This book had been on my Amazon “to buy” list for a while, and I finally ordered a used copy this year. I doubt it’s in print. It is written in Lloyd’s typical style—not a gushing travelogue at all, but matter-of-fact, opinionated, critical when necessary, and refreshingly casual in tone. I happened just now to open to a description of how rudbeckia “Herbstonne” “flops hopelessly in the border,” which mine certainly does. Lloyd describes the gardens he visits, but his descriptions are flavored at all times by his own experience of many of the plants and he is occasionally critical when warranted, as here in the chapter on Balcarres: “I have one criticism of Ruth’s Garden. I think it tries to cover too long a season of interest and this is at the expense of any potential climax.”

A fascinating book, and one I am sure many of you would love to read, if you have not already. Don’t worry, there’ll be no tagging, but if you want to do this it’s fun.

Thursday, November 13, 2008

Think autumnal


Think Persuasion, one of my favorite Austen novels (given that there are no non-favorite Austen novels). All the flashy part of the autumn is over. It’s cold or at least chilly most of the time and the light is grayer. It rains a lot. It’s windy and daylight is just about over by the time I get home, weekdays.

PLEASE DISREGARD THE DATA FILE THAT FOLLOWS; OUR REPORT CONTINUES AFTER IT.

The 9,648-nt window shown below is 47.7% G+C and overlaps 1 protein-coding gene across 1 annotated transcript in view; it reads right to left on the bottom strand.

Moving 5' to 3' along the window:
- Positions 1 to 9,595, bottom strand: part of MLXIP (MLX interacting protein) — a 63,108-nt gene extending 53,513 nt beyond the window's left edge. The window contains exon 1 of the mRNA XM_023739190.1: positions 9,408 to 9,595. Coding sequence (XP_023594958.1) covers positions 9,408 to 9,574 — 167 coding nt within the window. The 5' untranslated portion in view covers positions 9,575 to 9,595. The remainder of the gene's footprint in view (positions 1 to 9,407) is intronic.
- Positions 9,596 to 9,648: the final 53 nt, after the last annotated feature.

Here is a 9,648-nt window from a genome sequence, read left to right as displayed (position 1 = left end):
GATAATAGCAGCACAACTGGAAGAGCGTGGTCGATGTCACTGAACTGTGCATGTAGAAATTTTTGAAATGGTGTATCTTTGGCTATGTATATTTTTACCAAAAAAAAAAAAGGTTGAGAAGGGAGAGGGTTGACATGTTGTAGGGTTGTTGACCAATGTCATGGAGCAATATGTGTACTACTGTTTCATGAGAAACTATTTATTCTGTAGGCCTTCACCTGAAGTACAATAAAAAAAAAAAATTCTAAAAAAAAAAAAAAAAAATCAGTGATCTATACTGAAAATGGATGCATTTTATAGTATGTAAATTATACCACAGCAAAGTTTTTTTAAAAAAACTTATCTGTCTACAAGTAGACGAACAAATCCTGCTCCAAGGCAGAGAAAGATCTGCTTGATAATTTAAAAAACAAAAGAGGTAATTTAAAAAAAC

Yet, I sat contentedly on the side steps the other day, having just managed to squeeze another few packs of bulbs into the ground, and I felt very good about the garden. Sure, much of it is brown and dead-looking. But you can still see structure and potential. At this time of year, I appreciate the evergreen groundcover in the front; it’s not my favorite plant, but it looks fresh.


Blooms? Not many. I took in a few of the rose buds, because they would be much happier opening inside than out. Some diascia and lobelia is still hanging on—and sure, the toad lily is in bloom. A couple dahlias. Meh.


Blooms are not what it’s about. It’s about setting the stage for the spring, getting excited about bulbs (especially bulb forcing, especially in the forcing glasses, above), and thinking about plants and gardening. And trying to find some decent lighting for my plant room so I can do better with my overwintering. And even though I still I may still clear out one more bed before Thanksgiving, it's really about next year's flowers, not now.